Off Broadway (and sometimes Broadway) Reviews and Information.

Monday, April 15, 2013

The Nance Comes Into the Open

Nathan Lane plays the title role in The Nance, now playing at the Lyceum Theatre.  The play showcases the 1930s era look at homosexuality and stereotypes both in the theater and off-stage.  It is the story of Chauncey Miles, a burlesque “nance”, the effeminate comic relief between stripper numbers.  Usually the “nance” on stage was played by a straight man, but Chauncey is homosexual in his private life as well.
Nathan Lane and Jonny Orsini in The Nance
But in the 1930s, homosexual in private life was not easy.  Chauncey is part of a community of sly winks, quick looks and furtive rendezvouses.  He is a successful performer on stage, with a close family that knows he is gay.  The Nance opens with Chauncey picking up a sex partner in an Automat, Ned a straight looking young man from Buffalo.  Ned is broke and Chauncey picks him up as trade, so it is a surprise when Ned wants to stay and be with Chauncey.  Chauncey suddenly has to navigate the world of relationships.
The first act is a fun trip through the family of burlesque, watching the nance in action on stage and watching Ned and Chauncey navigate relationships in real life.  Outside the theater, the mayor of New York (LaGuardia) is cracking down on burlesque.  The strippers and the queer that inhabit burlesque houses don’t present the image Mayor LaGuardia is cultivating for the Worlds Fair City.  But it is all still a few steps or theaters away – until it isn’t.  And Chauncey can’t help himself from standing up to the hypocrisy.
The second act starts fast, with Chauncey giving a court room soliloquy that is, by turns, funny, biting and painfully honest.  But the second act deals with the closure of the theater and the slow implosion of Ned and Chauncey’s relationship – and it is necessarily solemn.  Ned is committed to Chauncey, but that isn’t the world Chauncey grew up in.  Chauncey is a Republican and sees Commies all around him, what he can’t see is a future as a gay man.  He transfers his self-frustrations into critics of Ned.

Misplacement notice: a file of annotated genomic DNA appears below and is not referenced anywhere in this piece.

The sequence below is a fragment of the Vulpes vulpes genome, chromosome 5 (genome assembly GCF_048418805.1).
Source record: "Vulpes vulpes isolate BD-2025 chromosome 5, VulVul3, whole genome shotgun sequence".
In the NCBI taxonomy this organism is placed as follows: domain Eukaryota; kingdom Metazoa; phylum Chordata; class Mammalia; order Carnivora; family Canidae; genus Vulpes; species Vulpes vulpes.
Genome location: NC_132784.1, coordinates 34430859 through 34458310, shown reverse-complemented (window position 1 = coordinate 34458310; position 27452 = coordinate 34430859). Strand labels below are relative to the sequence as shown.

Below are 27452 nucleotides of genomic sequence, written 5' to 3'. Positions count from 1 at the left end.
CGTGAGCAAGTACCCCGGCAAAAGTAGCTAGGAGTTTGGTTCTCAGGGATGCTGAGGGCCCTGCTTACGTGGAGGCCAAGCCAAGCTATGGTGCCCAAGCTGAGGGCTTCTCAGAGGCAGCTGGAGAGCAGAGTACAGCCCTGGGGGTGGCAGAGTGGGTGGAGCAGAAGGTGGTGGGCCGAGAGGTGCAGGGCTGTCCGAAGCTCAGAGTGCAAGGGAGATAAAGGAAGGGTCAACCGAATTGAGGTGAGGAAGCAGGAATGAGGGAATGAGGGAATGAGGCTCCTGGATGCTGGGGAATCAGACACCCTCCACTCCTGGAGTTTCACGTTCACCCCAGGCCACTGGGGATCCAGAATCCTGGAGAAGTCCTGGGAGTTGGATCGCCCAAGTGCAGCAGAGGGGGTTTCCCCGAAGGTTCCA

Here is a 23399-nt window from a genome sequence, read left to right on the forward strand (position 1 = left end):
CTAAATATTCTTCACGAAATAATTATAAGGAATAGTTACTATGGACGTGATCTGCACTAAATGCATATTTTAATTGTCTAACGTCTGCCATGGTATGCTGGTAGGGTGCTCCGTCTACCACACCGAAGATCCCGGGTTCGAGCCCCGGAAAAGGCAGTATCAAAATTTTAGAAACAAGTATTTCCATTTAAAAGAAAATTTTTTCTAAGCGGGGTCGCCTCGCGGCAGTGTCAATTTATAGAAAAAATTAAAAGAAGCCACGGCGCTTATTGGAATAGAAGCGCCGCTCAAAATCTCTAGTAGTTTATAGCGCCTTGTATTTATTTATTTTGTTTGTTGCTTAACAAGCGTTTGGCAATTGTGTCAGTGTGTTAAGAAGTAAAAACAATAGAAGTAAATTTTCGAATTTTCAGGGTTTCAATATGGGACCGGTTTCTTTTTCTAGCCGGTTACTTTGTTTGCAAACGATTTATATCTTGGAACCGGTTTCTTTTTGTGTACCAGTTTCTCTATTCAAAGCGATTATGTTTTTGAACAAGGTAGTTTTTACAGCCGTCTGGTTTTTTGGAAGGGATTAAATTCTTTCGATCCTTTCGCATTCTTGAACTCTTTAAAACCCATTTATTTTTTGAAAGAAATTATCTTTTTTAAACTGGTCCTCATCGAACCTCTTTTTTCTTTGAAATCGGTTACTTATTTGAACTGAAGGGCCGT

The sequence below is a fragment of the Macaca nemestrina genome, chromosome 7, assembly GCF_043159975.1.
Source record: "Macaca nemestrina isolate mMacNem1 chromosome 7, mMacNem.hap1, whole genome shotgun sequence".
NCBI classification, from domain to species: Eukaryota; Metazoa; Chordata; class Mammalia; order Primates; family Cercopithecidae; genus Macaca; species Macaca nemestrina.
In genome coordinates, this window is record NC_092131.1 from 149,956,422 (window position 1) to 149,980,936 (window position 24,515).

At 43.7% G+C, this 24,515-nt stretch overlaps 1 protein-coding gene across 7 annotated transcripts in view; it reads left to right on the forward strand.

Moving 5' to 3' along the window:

Nathan Lane is excellent in the role.  He is hilarious on the burlesque stage, funny off stage and believable as a gay man who doesn’t really think there is a place for him in the world.  As Ned, Broadway newcomer Jonny Orsini is terrific.  Born in the wrong time, Ned is hopelessly in love with Chauncey, doomed to be let down.  But Mr. Orsini is never down in the mouth, his Ned is fun and excited to be experiencing life.  To the very end Ned has trust that life is on the upswing.
The rest of the cast is made up of the burlesque crew, Geoffrey Allan Murphy, Jenni Barber, Cady Huffman and Andrea Burns play the performers.  A sort of family, losing the theater crushes their spirit.  Ms. Barber as Joan burns up the joint.  These players bring the burlesque stage to life in a riot of colors, feathers and bad jokes.
The Nance is an interesting and entertaining show, but a little long.  The second act runs towards the maudlin and, despite the excellent portrayals, you just want it to wrap up already.   Director Jack O’Brien and playwright Douglas Carter Beane have brought a great new play to life, shining a light on the recent past. 
The Nance
Playwright: Douglas Carter Beane
Director: Jack O’Brien
Cast: Nathan Lane, Jonny Orsini, Jenni Barber, Andrea Burns, Cady Huffman and Geoffrey Allan Murphy

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